I am delighted that my idea of ‘glitter as methodology’ has found a place in my text for the book we are producing at school.  As I was reflecting on my year of Following Eugène I realised that my methodology was pretty glittery – by which I mean that I have been constructing a plane on which the various materials catch one’s eye in different ways depending on how you approach it.  The word ‘static’ interests me – both as an adjective: being still, and as a noun: electric charge.  When I work with glitter I am working both these definitions – sometimes at the same time.  Practically I want to fix the glitter down to make it static, and at the same time conceptually I want the glitter to have a sense of charge and excitement about it.  For me the glitter (the physical material) enables me to play in the spaces between all sorts of definitions and ideas – that is what I love about it!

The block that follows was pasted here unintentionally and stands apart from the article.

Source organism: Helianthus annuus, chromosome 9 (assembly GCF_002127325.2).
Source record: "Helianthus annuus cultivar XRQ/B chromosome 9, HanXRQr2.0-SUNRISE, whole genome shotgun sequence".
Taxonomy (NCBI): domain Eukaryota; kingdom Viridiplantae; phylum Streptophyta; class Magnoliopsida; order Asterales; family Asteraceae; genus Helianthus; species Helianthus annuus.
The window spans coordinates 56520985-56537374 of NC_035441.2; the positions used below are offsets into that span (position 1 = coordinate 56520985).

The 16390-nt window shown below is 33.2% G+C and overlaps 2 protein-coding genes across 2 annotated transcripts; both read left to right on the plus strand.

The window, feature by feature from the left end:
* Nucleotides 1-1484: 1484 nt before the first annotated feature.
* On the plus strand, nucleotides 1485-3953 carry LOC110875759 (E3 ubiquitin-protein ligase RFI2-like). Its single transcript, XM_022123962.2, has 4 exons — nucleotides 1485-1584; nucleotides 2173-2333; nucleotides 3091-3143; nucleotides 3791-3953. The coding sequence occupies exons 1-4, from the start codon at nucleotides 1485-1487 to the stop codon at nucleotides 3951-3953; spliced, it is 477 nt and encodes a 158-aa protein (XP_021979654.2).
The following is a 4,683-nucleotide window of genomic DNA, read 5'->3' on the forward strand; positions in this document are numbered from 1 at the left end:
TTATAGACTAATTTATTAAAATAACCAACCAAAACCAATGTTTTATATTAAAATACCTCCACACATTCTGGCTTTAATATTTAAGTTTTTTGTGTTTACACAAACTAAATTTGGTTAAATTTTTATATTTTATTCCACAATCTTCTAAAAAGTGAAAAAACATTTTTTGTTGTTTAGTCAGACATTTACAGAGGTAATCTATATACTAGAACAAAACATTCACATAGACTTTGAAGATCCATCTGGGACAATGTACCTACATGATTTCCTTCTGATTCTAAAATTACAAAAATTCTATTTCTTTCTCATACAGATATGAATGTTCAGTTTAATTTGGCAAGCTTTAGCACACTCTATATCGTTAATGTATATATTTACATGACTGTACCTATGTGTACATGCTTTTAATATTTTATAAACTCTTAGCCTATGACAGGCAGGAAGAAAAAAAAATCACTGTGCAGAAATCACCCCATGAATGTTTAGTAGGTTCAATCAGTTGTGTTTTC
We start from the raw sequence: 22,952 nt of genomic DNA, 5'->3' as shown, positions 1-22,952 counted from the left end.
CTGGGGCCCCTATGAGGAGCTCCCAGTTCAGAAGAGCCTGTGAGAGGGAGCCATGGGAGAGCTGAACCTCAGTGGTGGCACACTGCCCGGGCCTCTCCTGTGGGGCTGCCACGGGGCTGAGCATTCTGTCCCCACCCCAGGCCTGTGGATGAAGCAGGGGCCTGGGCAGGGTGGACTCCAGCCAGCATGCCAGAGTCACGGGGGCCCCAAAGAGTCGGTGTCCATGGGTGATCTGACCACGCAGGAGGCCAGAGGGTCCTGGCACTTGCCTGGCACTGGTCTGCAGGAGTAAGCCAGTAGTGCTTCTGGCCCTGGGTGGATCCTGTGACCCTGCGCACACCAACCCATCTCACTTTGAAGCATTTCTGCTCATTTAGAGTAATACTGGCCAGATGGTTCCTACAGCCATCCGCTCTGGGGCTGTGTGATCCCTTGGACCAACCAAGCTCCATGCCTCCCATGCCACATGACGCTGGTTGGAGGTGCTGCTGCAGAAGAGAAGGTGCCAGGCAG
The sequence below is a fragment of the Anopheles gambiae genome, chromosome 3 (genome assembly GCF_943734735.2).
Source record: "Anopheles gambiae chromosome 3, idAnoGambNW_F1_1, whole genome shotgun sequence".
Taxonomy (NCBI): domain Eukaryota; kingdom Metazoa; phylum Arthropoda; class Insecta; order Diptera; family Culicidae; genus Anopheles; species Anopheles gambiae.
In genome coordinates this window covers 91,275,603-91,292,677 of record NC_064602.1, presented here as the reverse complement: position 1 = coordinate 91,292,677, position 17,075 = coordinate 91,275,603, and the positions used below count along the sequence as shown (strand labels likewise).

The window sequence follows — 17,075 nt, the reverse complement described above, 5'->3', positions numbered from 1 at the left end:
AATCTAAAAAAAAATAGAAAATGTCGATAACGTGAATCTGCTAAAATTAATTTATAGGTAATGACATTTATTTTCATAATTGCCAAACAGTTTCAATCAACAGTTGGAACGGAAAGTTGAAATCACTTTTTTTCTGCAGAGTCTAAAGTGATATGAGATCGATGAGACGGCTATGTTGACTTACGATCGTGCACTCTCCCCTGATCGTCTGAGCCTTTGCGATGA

The glitter mats also reminded me of a proposal for a glittering staircase that I made several years ago.  In that case I was planning to use crushed glass on an abandoned set of steps in the Crystal Palace train station.  Of course I was making more of references to glass and crystal in that case but now I think that the visual effect I wanted was not so different from what I am achieving with glitter.

The text that I have written feels like a good account of the various professional courses that I have taken over the past three years – an amalgamation of both the practical and the theoretical exercises at Mejan and Konstfack.  I cannot imagine that I would have been able to write such a piece, nor to feel confident about it, without finding my own way to engage with artistic research.